DMT and the Soul of Prophecy: A New Science of Spiritual Revelation in the Hebrew Bible

DMT and the Soul of Prophecy: A New Science of Spiritual Revelation in the Hebrew Bible

by Rick Strassman
     
 

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Naturally occurring DMT may produce prophecy-like states of consciousness and thus represent a bridge between biology and religious experience

• Reveals the striking similarities between the visions of the Hebrew prophets and the DMT state described by Strassman’s research volunteers

• Explains how prophetic and psychedelic states may share

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Overview

Naturally occurring DMT may produce prophecy-like states of consciousness and thus represent a bridge between biology and religious experience

• Reveals the striking similarities between the visions of the Hebrew prophets and the DMT state described by Strassman’s research volunteers

• Explains how prophetic and psychedelic states may share biological mechanisms

• Presents a new top-down “theoneurological” model of spiritual experience

After completing his groundbreaking research chronicled in DMT: The Spirit Molecule, Rick Strassman was left with one fundamental question: What does it mean that DMT, a simple chemical naturally found in all of our bodies, instantaneously opens us to an interactive spirit world that feels more real than our own world?

When his decades of clinical psychiatric research and Buddhist practice were unable to provide answers to this question, Strassman began searching for a more resonant spiritual model. He found that the visions of the Hebrew prophets—such as Ezekiel, Moses, Adam, and Daniel—were strikingly similar to those of the volunteers in his DMT studies. Carefully examining the concept of prophecy in the Hebrew Bible, he characterizes a “prophetic state of consciousness” and explains how it may share biological and metaphysical mechanisms with the DMT effect.

Examining medieval commentaries on the Hebrew Bible, Strassman reveals how Jewish metaphysics provides a top-down model for both the prophetic and DMT states, a model he calls “theoneurology.” Theoneurology bridges biology and spirituality by proposing that the Divine communicates with us using the brain, and DMT—whether naturally produced or ingested—is a critical factor in such visionary experience. This model provides a counterpoint to “neurotheology,” which proposes that altered brain function simply generates the impression of a Divine-human encounter.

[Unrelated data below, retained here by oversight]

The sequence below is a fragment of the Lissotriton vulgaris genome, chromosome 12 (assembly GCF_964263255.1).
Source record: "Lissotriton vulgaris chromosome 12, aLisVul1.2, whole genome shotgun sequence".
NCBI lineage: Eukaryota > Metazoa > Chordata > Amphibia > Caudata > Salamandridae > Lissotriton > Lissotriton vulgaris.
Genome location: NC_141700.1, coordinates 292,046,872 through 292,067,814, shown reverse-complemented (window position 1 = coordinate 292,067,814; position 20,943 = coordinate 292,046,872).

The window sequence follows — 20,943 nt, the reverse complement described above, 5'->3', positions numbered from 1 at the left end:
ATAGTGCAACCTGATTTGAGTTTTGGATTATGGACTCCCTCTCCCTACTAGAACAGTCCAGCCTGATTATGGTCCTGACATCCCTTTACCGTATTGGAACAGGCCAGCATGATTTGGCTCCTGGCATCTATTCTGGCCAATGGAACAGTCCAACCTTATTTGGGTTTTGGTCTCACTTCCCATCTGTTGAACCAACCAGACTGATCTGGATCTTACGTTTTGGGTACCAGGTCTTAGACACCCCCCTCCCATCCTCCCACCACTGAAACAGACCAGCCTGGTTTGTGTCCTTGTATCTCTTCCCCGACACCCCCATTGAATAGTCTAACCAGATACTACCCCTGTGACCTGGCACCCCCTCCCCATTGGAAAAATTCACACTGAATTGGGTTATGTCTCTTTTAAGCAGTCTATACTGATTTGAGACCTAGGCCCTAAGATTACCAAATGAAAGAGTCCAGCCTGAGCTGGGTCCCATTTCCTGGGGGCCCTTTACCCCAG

Theoneurology addresses issues critical to the full flowering of the psychedelic drug experience. Perhaps even more important, it points the way to a renewal of classical prophetic consciousness, the soul of Hebrew Bible prophecy, as well as unexpected directions for the evolution of contemporary spiritual practice.

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Editorial Reviews

Publishers Weekly
09/08/2014
Debatable in the best sense of the word, Strassman’s (DMT: The Spirit Molecule) latest explores the meaning of the human psychedelic experience. He brings both religious scholarship and scientific inquiry to bear on an intriguing question: are humans uniquely designed to have mind-expanding experiences, and is that how God communicates with human beings? Strassman strongly suggests that the answer is “yes,” and while correlation doesn’t prove causation, he has amassed a formidable body of evidence. Hebrew Bible passages relating prophetic experiences—visions, sounds, emotions, thoughts, etc.—appear alongside remarkably similar reports from Strassman’s experimental subjects under the influence of DMT (dimethyltryptamine). The parallels underscore Strassman’s fascinating, though not foolproof, theory of theoneurology: the idea that the Divine intentionally communicates with us using the brain, rather than the oft-posed model of neurotheology, which holds that altered brain function simply causes hallucinations with content that can be interpreted as spiritually significant. Which is it? Strassman lobbies hard for theoneurology, and along the way offers a wealth of examples and experiments that lend credence to the theory. (Oct.)
author of The New Science of Psychedelics David Jay Brown
“If ever a book was destined for controversy, this is it! Connecting the ancient Biblical past with the far-flung reaches of psychedelic hyperspace, Rick Strassman’s compelling, thought-provoking, and compulsively readable new book is hard to put down. Strassman offers fascinating evidence that the prophets in the Hebrew Bible may naturally have experienced mystical states of consciousness, similar to what his research subjects experienced when they were given the potent psychedelic DMT, and he shows how the revered text of the Hebrew Bible can be used as a model for understanding the mysterious DMT experience. Scholarly, well-researched, and exploding with original insights, this radical exploration will surely stretch the limits of what you thought was possible.”
author of Authors of the Impossible Jeffrey J. Kripal
“This is a powerful comparative project that brings together the phenomenology of Hebrew prophetic literature and modern psychedelic experiences in order to develop a new theoneurology; that is, a new model of how the brain and the microchemistry of DMT may well mediate, shape, and filter both consciousness itself and humanity’s millennia-old encounter with ‘God.’”
Larry Dossey